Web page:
Notwithstanding how its intellectual merits may be judged today (Webb 1997, Poirier 1997), given that Voegelin had to flee from the Nazis, there appears to be little reason to doubt that Voegelin's political theology was a reaction against totalitarianism and that Voegelin himself strongly rejected both fascism and communism. Or so it seems. For, a closer look on the genesis of Voegelin's political theology reveals that Voegelin was not at all an anti-fascist of the first hour, but – quite the contrary – that he set out as an authoritarian political philosopher very akin to fascism. Developing a political theology was for Voegelin the means to forgo a critical revision of his own antiliberal and antimodernist convictions when turning away from fascism. This will be shown in the following by tracing Voegelin's intellectual development from its beginnings in the intellectual culture of early 20th century Vienna until the post war era.

Voegelin's early intellectual development

Eric Voegelin spent his formative years in the bristling intellectual atmosphere of Vienna in the post World War I period. He had enrolled as a student of political science at the University of Vienna, but his intellectual interests reached far beyond the curriculum of his study course and covered among others philosophy, history, literature and theology. It is a most notable feature of the academic intellectual life of Vienna during that period that to a large part it took place in private academic circles (Feichtinger 2001). Voegelin belonged to several of these circles and he must have been one of the most eager participants. Voegelin's early writings reflect his broad intellectual interests. He wrote on literature just as he published on political and legal philosophy.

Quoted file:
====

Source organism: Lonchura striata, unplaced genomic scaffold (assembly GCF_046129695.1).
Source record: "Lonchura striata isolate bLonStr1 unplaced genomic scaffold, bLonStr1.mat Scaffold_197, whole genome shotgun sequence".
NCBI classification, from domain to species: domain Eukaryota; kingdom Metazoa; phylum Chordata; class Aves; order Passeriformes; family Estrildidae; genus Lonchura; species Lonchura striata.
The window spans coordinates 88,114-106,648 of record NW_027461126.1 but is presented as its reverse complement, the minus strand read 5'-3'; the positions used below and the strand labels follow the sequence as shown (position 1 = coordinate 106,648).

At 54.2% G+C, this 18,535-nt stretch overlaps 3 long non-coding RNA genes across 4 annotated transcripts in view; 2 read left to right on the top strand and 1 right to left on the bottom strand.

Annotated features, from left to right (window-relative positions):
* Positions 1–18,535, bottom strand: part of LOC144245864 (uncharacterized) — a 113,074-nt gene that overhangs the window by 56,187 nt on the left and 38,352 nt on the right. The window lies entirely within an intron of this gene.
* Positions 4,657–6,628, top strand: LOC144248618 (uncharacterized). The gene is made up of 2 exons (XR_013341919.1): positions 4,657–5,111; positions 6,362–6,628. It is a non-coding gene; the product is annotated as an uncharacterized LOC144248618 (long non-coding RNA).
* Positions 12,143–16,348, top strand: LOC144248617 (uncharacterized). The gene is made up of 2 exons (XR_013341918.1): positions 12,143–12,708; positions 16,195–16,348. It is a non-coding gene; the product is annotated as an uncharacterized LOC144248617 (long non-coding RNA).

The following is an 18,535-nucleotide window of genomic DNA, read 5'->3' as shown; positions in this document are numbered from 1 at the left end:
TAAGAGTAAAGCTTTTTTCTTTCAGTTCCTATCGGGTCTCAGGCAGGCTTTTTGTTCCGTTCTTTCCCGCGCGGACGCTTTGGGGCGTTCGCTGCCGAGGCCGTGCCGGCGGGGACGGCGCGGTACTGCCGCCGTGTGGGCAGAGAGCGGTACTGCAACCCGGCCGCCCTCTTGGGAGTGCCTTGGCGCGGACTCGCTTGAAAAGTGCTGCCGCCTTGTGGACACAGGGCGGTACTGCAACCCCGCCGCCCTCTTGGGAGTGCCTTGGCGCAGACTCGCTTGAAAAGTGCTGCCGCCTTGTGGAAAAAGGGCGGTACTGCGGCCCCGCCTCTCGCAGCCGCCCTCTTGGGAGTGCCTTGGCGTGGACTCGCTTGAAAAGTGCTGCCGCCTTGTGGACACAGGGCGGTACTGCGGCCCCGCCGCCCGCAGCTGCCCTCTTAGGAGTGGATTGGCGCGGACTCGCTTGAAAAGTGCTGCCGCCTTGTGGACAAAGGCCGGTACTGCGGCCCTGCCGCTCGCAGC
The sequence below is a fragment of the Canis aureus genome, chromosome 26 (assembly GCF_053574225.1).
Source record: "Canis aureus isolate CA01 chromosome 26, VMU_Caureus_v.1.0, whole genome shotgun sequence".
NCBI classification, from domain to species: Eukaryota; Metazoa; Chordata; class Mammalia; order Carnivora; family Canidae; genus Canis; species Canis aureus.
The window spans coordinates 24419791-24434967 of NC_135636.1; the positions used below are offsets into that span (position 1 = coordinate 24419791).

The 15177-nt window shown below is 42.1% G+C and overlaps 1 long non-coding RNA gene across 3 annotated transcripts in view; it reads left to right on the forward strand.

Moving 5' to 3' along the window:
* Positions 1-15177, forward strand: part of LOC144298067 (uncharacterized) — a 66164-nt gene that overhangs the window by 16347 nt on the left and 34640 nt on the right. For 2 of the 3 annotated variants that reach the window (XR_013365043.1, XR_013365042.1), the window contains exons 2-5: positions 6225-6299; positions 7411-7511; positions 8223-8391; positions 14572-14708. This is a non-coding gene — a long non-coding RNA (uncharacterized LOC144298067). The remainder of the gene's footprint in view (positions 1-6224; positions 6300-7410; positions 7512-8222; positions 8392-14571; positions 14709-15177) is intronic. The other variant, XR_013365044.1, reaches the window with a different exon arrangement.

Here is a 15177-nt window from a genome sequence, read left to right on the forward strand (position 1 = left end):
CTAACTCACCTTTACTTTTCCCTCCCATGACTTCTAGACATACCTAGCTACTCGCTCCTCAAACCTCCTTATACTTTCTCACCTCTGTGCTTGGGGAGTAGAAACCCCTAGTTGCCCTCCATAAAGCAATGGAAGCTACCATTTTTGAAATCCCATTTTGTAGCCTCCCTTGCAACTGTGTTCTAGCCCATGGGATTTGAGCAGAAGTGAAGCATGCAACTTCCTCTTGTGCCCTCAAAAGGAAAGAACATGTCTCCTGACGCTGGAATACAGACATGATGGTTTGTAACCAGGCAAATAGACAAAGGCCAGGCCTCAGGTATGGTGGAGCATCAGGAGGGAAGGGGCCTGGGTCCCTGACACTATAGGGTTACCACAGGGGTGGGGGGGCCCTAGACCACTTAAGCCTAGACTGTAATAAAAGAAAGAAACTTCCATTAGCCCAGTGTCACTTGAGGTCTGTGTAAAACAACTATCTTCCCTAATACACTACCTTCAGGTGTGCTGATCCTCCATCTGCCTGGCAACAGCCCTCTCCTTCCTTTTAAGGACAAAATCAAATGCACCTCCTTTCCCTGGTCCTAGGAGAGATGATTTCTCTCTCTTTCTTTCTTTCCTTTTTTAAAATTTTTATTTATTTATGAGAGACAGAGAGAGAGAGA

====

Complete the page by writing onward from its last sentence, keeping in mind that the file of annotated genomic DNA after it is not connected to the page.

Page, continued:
As to the legal philosophy, Voegelin could hardly avoid the then dominating Pure Theory of Law (“Reine Rechtslehre”) by his academic teacher Hans Kelsen. Voegelin's stance towards the pure theory of law is at that time still one of sympathetic disagreement. While he does not dispute its importance for the interpretation of law, he considers it not only as an insufficient basis for a political or state philosophy in general – a limitation that proponents of the Pure Theory of Law would readily admit (Kelsen 1928) – but he does also contend that the Pure Theory of Law is itself in the need of a more comprehensive theory of the state and the political as its basis – a claim that proponents of the Pure Theory of Law would strongly reject.